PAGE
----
SAN DIEGO -- John Moores was instrumental in the construction of Petco Park. Jake Peavy was the first starting pitcher to truly dominate in it.
On Friday night, they assumed their rightful places in that downtown San Diego ballpark: In the Padres Hall of Fame.
In a pregame ceremony prior to the Padres' series opener against the Rangers, Peavy and Moores were formally inducted into the team's Hall of Fame, the 18th and 19th members of the storied club.
“I appreciate it from the bottom of my heart that the day I showed up as a small-town Alabama boy to San Diego, you loved me,” an emotional Peavy told the Petco Park crowd. “My family, my support system, I couldn’t have a better one. … To you fans, it was an honor to put a uniform on and play for you as a San Diego Padre, the honor of a lifetime. Like a dream.”
Said Moores, the team’s longtime owner: “I’m really back home, at Petco Park. It’s impossible to describe the emotion right now that I have, being in this ballpark. … It’s really special.”
Fittingly, Bruce Bochy's Rangers were in town for the occasion. The longtime Padres skipper and winningest manager in franchise history managed Peavy at two stops -- in San Diego, then in San Francisco, where the two won a World Series together.
“I still remember this young kid coming up and pitching his first game against the Yankees,” Bochy said. “What a terrific job he did. Just the way he handled himself, I knew we had somebody special at that time. He had a great Cy Young year and a great career here.”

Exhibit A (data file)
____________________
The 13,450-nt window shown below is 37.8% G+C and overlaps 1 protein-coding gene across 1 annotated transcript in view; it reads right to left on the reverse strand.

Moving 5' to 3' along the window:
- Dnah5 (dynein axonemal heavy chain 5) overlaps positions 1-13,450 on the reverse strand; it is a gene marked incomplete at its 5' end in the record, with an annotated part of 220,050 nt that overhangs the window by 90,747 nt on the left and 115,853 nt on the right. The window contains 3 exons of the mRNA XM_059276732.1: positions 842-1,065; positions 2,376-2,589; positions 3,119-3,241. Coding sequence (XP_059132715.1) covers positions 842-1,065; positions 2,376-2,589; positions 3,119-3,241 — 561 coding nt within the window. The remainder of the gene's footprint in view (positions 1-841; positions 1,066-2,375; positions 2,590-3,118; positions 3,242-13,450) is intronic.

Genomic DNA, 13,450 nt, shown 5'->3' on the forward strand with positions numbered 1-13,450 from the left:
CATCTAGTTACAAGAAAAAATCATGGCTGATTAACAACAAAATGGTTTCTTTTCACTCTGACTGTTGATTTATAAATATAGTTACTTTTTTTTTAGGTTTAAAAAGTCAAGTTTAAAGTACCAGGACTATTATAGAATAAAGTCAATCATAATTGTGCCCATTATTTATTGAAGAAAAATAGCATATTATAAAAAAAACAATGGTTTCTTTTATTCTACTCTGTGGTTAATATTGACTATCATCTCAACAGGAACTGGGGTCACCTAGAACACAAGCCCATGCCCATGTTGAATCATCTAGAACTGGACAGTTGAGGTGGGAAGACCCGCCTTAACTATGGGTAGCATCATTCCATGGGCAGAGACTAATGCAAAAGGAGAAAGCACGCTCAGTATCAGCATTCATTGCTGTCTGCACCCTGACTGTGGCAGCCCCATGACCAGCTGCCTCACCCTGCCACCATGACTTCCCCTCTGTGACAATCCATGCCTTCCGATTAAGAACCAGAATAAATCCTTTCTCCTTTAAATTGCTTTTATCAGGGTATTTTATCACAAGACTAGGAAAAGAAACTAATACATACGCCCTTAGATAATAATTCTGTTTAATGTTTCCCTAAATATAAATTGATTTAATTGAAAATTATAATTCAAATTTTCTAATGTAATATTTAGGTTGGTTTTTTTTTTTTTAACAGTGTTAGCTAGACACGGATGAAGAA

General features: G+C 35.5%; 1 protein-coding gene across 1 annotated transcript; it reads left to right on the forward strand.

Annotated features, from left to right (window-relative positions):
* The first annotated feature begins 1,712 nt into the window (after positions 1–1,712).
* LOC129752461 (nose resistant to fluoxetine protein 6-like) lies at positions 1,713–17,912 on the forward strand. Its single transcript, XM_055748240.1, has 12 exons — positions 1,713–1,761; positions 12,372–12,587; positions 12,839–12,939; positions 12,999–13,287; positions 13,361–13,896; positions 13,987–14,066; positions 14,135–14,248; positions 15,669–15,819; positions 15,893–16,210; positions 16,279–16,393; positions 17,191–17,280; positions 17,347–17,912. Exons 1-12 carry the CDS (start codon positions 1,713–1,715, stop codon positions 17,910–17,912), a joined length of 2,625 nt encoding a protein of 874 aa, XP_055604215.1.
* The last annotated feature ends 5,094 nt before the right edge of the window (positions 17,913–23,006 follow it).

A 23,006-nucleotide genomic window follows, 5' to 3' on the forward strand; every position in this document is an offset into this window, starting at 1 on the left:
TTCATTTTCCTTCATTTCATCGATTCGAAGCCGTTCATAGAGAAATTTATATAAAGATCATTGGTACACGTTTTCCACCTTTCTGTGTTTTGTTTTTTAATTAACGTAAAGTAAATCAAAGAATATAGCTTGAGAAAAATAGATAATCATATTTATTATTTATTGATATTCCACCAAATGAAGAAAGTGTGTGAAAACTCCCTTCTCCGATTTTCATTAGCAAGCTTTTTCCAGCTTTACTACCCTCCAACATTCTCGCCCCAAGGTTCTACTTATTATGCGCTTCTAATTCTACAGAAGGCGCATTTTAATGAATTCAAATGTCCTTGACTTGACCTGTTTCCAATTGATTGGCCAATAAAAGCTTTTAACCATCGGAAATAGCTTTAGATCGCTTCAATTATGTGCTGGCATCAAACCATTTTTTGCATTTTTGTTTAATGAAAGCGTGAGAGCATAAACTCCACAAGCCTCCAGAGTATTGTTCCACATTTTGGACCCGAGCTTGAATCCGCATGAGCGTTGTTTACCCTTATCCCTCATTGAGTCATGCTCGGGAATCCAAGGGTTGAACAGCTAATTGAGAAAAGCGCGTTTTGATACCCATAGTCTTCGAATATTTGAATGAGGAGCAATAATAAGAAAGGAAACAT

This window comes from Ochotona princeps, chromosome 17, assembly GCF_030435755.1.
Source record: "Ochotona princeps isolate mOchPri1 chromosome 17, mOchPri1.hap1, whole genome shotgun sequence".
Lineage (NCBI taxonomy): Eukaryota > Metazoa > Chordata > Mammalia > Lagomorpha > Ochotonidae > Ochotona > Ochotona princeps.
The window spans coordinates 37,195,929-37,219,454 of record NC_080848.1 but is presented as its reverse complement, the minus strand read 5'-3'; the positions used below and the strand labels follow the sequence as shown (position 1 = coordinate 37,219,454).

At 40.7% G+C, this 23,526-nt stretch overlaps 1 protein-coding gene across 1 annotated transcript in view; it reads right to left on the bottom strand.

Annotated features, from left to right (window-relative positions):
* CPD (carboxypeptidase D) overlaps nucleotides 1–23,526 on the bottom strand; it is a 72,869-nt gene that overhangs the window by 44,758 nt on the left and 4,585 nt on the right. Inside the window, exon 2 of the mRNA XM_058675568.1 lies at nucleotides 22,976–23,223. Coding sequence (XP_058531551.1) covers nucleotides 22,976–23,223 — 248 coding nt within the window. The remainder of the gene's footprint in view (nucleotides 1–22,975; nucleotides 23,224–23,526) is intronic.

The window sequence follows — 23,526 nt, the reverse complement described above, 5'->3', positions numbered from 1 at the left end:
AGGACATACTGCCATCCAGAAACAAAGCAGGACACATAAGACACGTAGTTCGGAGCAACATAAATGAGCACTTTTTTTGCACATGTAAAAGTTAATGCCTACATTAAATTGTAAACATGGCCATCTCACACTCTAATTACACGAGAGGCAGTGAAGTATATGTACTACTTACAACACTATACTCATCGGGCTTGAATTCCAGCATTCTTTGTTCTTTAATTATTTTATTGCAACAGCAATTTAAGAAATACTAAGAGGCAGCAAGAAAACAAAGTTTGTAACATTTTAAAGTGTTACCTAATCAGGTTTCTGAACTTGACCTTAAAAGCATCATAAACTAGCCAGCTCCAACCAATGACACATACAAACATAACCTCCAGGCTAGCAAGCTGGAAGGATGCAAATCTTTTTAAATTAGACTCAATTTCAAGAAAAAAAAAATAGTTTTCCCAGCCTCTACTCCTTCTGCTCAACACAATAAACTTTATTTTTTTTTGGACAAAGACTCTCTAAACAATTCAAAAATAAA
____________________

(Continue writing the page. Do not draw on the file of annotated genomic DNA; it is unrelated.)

Bochy also worked with Moores, who owned the team from 1994-2012. During Moores’ tenure, the Padres won four NL West titles and the '98 pennant -- all under Bochy.
"My first year, John bought this club,” Bochy said. “He had the confidence in me to be the manager of his club, and I'm forever grateful for that. He didn't know me, but he ended up trusting me for a lot of years. Like I said, I'll never forget it, and I had some great times there. We won some divisions, got to the World Series. We didn't quite get what we wanted, but John did all he could to help us get there.”
The induction ceremony took place prior to first pitch, with both Peavy and Moores introduced by chairman Peter Seidler, then addressing an expected sellout crowd at Petco Park. Dozens of former teammates and Padres staffers were on hand for the ceremony, including a number of the team’s current team Hall of Famers, among them Dave Winfield and Trevor Hoffman.
Peavy, of course, ranks as arguably the greatest starting pitcher in franchise history. He remains the Padres’ all-time strikeouts leader, and across his eight seasons with San Diego, he reached two All-Star Games and won two ERA titles. Peavy won the 2007 National League Cy Young Award and the pitching Triple Crown.
“One of the great competitors,” said Padres manager Bob Melvin, who went head-to-head often with Peavy as manager of the D-backs in the ‘00s. “As you sit here now, it was great to compete against him. When you had to on that particular day, it was no fun.”
Moores served as club owner for the entirety of Peavy’s tenure. Perhaps most important, Moores played a leading role in the construction of Petco Park and redeveloping the surrounding neighborhood. Moores was asked for his reaction to returning to a ballpark that has been sold out on a near-nightly basis this season.
“Well, crazy jealousy for one thing,” Moores quipped.
Of course, Moores’ contributions to the development of Petco Park are a major reason for the current state of affairs.
Outside of baseball, Moores was hugely engaged philanthropically across the city, including his launching of the Moores Cancer Center at UC San Diego Health.
“It’s an absolute honor,” Peavy would later say, “to go in alongside John Moores – and what he means to this community.”